Alumni Spotlight: Allan Evans and Avegant: Creating a brilliant multimedia experience from anywhere with Glyph

Glyph is a wearable mobile personal theater and is the first head-mounted display coming to market that will have a virtual retinal display.

allan evans Enlarge
“With my background in medical devices, I started to look at how we actually see. The Glyph mimics natural vision.” Allan Evans (pictured at the Kickstarter party in downtown Ann Arbor)

Dr. Allan Evans (MSE PhD EE ’07 ’10) is on the verge of changing the way we experience media. Allan is CTO and co-founder of Avegant, an Ann Arbor startup in the middle of a successful Kickstarter campaign to fund the next stage of production on their breakout entry into consumer electronics with the Glyph. Glyph is a wearable mobile personal theater with built-in premium audio, and it is the first head-mounted display coming to market that will have a virtual retinal display (VRD).

It took just four hours into the Kickstarter for the company to meet its minimum funding threshold, a feat noted by many major news outlets, from PC Magazine to the BBC News. So far, advance purchases of the Glyph have netted the company $820K+, and enabled the company to move forward with their goal of releasing a beta version of the product by the end of the year.

There’s a reason the Glyph is eagerly anticipated by techies worldwide, and it has to do with its VRD, developed by Dr. Evans. With this technology, there’s no screen, no LCDs, no OLEDs, no emissive panels at all. Instead, the images are generated from reflected light, which mimics how we see the world around us.

glyph device Enlarge
While helping individuals try on the Glyph at the Kickstarter party, Allan and Ed explained that the company will continue to refine the headset to make it as comfortable as possible. When asked how one user liked the device, she said, “Amazing. I want to keep playing the game!”

Each eye piece incorporates a million micromirrors to provide a viewing experience that tech reviewers say is extraordinarily sharp and vivid – whether watching an HD movie or streaming a low quality video from a smart phone. And because the light that reaches the eyes is reflected  and not direct, thanks to the micromirror array, users can comfortably watch movies or play their favorite video game all day long.

Dr. Evans said the Glyph’s 45-degree field-of-view creates an immersive experience while maintaining the user’s peripheral vision.  Because of this feature, “you can now perform private computing in public spaces.”  The flip-down headset features high quality noise-cancelling audio as well.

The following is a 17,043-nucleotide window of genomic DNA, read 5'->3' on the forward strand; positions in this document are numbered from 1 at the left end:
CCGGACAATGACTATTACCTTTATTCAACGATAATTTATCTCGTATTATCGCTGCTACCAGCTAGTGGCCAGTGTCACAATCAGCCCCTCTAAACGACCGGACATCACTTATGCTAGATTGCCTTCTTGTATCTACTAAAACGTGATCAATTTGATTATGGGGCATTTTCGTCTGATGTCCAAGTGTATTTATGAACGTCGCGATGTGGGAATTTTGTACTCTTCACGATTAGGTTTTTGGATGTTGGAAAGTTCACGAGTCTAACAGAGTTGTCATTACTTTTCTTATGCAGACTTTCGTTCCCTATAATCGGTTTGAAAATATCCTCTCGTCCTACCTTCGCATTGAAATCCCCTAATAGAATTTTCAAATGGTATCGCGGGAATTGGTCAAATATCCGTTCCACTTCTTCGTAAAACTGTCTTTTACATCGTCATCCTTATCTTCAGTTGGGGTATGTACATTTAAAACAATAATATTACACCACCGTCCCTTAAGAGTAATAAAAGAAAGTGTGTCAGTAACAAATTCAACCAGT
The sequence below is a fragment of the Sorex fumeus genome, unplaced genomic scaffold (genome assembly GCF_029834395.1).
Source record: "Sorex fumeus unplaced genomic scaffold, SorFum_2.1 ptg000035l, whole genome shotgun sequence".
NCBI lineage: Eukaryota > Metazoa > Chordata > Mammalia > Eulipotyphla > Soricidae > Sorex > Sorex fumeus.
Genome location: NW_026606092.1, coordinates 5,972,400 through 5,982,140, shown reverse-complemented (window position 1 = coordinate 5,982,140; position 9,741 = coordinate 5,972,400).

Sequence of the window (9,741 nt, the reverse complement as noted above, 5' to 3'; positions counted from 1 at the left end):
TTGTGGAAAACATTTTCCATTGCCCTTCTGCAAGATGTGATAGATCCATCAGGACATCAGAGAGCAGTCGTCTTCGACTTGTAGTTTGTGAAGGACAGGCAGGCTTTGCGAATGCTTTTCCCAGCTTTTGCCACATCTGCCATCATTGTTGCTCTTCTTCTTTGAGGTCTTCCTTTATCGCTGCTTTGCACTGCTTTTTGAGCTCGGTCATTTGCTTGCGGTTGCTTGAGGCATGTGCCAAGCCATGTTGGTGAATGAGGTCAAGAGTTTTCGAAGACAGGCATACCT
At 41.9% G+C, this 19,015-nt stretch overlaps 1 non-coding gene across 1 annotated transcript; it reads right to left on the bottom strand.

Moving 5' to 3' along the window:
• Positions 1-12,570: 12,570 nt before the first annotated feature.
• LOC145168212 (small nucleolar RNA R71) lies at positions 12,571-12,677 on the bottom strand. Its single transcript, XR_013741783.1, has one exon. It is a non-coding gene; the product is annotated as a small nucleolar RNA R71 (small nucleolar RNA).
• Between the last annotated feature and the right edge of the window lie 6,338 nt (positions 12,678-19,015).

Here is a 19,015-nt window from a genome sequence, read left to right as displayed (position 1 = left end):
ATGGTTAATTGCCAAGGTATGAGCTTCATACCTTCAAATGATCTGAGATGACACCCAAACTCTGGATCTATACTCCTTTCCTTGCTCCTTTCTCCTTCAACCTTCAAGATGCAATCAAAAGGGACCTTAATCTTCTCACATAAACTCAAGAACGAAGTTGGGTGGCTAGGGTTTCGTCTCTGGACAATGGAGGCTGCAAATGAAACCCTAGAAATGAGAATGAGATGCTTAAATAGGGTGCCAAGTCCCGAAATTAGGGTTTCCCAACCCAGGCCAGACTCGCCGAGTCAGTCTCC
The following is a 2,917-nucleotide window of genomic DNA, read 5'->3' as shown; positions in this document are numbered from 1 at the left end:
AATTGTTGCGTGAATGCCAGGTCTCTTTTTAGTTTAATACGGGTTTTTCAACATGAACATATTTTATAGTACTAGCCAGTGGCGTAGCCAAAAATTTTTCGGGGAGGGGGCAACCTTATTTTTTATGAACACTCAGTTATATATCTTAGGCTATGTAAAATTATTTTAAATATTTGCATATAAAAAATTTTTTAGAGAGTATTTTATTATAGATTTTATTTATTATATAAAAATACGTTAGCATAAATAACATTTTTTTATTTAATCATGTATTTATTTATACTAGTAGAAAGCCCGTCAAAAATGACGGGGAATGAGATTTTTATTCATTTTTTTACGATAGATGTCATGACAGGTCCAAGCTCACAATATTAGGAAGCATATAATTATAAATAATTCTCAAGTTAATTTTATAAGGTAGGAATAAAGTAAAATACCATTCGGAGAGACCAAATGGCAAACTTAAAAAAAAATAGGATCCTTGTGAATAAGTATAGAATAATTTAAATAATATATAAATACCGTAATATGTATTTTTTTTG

The idea for a virtual retinal display first germinated while Allan was working on a project for the military at Pacific Northwest National Laboratory, where he worked 2011-2012. He envisioned a consumer product and contacted Ed Tang, a friend and colleague he knew from Michigan, to discuss the matter. By the end of 2012, he had moved back to Ann Arbor to start the company. Of the eight people currently working at Avegant, five are U-M graduates, including Ed Tang (BSE EE ’11), co-founder and CEO.

The company has had the opportunity to move its base to more traditional VC-saturated areas, but Allan would like to keep Avegant in Michigan. “We have a major international airport, manufacturing infrastructure and, most importantly, a top engineering school in the University of Michigan,” said Allan. “And I love Ann Arbor.”

While working on his M.S. and Ph.D. degrees in electrical engineering at U-M, Allan came out with two patents based on his research with medical devices, and he developed an implantable drug delivery device for the treatment of chronic pain. He credits his technical as well as systems-level experience at U-M for providing him with the necessary tools to develop the Glyph.

Entertainment could be just the beginning for VRD technology. Allan is already exploring ways in which Glyph can be utilized for other purposes, such as visual therapies. He sees future opportunities for Glyph in vision medicine, for example, where it could serve people with serious visual impairments.

Helping others comes naturally for Allan, as well as combining that impulse with an entrepreneurial mindset. Just after graduating with his Ph.D., Allan spent thirteen months on a humanitarian trip around the world in which he performed charitable work, from pouring cement floors in Peru to teaching English in Thailand. He travelled with his U-M colleague Dr. Scott Wright after the two co-founded the company GlobeShares, Inc., which offered donors a way to finance specific humanitarian efforts.

For Allan, the highlight of his social expedition was working with a young Sudanese refugee he met in Cairo. He helped teach the young man math and physics, which led the youth to attend the African Academy and ultimately secure a place in an American university. “If you can just change one person’s life every decade,” says Allan, “the world will be a different place in a single generation.”

Hear what Mike Kail, VP of IT Operations of Netflix, and Philip Rosedale, Founder of Second Life andHigh Fidelity, have to say about the Glyph. Order Your Own Glyph! Pictured is CEO Ed Tang.

ces editor's choice award Enlarge

Avegant was a hit at this year’s Consumer Electronics Showcase (CES), where it earned a CES Editor’s Choice award from USA Today.

Interesting Facts

6 of the 9 current employees at Avegant are U-M alumni: Allan Evans (CTO and co-founder) and Ed Tang (CEO and co-founder), Neil Welch (MS PHD EE ’03 ’08) is VP of Engineering; Grant Martin(BS MSE ’03) is Head of Marketing and Product Strategy; Aaron Eash (BSE MSE EE ’06 ’08) is Hardware Lead; and Jonathan Zagel (MS Accounting ’09) is Head of Finance.

Avegant “holds the [Kickstarter crowdfunding] record for reaching a goal of $250,000 the fastest – done in 3 hours and 56 minutes,” according to an article in TIME.